Matlaw Corp. v. War Damage Corp.

Annotate this Case

123 Ind. App. 593 (1953)

112 N.E.2d 233

MATLAW CORPORATION v. WAR DAMAGE CORPORATION

No. 18,315.

Court of Appeals of Indiana.

Filed May 8, 1953.

Petition for Rehearing dismissed June 12, 1953.

*595 Jay E. Darlington, of Hammond and Walter Myers, Jr. of Indianapolis, for appellant.

Holmes Baldridge, Assistant Attorney General of the United States and Marshall E. Hanley, United States Attorney for the Southern District of Indiana, for appellee.

CRUMPACKER, J.

The appellant filed a complaint in the Marion Superior Court making the appellee War Damage Corporation, a subsidiary of and wholly owned *596 by the Reconstruction Finance Corporation, the sole party defendant. A series of four separate summonses were issued on this complaint and each was returned to the court in due course with the facts concerning service endorsed thereon by the sheriff of Marion County through his duly appointed, qualified and acting deputy. Thereafter on April 1, 1948, the appellant appeared in said court, moved for and obtained the following order:

"And the Court being duly advised in the premises now orders the clerk to issue alias summons against the War Damage Corporation, the defendant herein, to be served upon its fiduciary agents, the Grain Dealers National Mutual Fire Insurance Company, and the Connecticut Fire Insurance Company, which said summons shall be returnable on the 14th day of April, 1949."

On the same day and in compliance with said order an alias summons was issued to the sheriff of Marion County commanding him to summon the appellee to appear in said court on April 14, 1949, by service upon its "fiduciary agents" Connecticut Fire Insurance Company and Grain Dealers National Mutual Fire Insurance Company. The sheriff made return thereon reciting facts showing service as directed. Sec. 2-1905, Burns' 1946 Replacement, has this to say concerning alias summonses:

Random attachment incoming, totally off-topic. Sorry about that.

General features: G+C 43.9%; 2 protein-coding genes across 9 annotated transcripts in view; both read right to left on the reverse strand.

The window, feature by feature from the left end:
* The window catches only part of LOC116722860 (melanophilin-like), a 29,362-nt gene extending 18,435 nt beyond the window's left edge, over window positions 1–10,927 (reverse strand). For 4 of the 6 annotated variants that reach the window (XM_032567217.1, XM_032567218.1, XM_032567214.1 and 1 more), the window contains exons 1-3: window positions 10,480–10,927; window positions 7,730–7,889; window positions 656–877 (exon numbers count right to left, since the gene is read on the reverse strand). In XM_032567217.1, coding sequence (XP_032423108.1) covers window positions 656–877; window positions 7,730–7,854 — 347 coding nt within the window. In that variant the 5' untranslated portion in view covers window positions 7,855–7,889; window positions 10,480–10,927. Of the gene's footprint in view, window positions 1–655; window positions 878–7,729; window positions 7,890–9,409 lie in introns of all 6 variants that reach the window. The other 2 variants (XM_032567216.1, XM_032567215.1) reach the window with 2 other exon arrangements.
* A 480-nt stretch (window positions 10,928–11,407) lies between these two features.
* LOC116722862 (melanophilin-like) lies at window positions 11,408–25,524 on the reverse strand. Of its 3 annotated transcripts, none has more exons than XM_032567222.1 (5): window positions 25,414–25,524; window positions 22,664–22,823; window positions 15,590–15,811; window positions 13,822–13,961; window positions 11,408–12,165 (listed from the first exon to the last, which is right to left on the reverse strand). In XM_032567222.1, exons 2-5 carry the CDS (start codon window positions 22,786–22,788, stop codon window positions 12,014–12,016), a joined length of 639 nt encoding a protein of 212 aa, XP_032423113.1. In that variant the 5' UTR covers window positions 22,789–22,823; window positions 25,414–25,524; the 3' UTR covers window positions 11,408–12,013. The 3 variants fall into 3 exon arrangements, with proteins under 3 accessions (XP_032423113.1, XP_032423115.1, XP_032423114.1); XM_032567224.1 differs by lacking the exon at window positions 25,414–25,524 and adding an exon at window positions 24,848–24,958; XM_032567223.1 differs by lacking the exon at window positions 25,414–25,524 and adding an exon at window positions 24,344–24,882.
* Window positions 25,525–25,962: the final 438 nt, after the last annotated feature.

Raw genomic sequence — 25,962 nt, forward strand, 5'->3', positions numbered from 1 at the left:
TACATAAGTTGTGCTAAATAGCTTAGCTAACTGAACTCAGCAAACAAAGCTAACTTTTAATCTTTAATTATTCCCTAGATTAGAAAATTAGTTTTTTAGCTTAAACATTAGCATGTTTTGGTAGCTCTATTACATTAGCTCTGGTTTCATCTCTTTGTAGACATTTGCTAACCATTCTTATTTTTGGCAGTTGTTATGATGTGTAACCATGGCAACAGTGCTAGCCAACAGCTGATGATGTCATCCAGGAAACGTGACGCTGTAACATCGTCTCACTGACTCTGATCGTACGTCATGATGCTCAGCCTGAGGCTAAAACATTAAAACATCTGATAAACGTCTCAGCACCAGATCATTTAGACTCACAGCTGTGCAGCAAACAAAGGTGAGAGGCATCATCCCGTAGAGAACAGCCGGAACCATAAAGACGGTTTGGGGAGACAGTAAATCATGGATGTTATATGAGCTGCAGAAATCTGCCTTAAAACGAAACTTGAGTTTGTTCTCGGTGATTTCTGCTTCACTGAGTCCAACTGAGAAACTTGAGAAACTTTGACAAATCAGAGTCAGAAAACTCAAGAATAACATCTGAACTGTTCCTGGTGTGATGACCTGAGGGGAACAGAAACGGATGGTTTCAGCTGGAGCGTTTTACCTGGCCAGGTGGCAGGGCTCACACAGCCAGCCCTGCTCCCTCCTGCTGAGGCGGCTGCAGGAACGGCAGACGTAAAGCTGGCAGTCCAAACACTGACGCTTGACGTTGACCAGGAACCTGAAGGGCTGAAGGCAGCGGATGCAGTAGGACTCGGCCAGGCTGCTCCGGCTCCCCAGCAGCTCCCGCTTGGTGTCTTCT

"...; and if, at any time after the filing of the complaint it shall be found that any party to the action has not been properly notified, the plaintiff may file with the clerk or indorse on the complaint, a written request for such notice to be given, and while the court is in session by obtaining an order that such notice be given, naming therein the day on which such party is required to appear to the action, and summons shall be issued or publication made accordingly, in the proper case, as above provided; ...."

*597 From the fact that on April 1, 1948, the court ordered an alias summons, we must assume that it found that the appellee had "not been properly notified" by any of the previous summonses and the service thereof. Such finding, right or wrong, was urged upon the court by the appellant and we therefore give said previous summonses and the returns thereon no further consideration.

The appellee, evidently concluding that the court had not yet acquired jurisdiction over its person, appeared specially and on April 10, 1948, and on April 24, 1948, filed almost identical motions to quash all summonses theretofore issued and set aside the service thereof and also filed, on said dates, similar pleas in abatement each of which was accompanied by an unattached and unverified instrument entitled "Memorandum in support of plea in abatement and motion to quash summonses and set aside service thereof." Why the April 24 set of these pleadings were filed is not apparent from the record although the memorandum filed on that day alleges some additional matters not appearing in the prior memorandum. Each of these pleas in abatement and each of said motions to quash were attacked by separate demurrers for insufficient facts.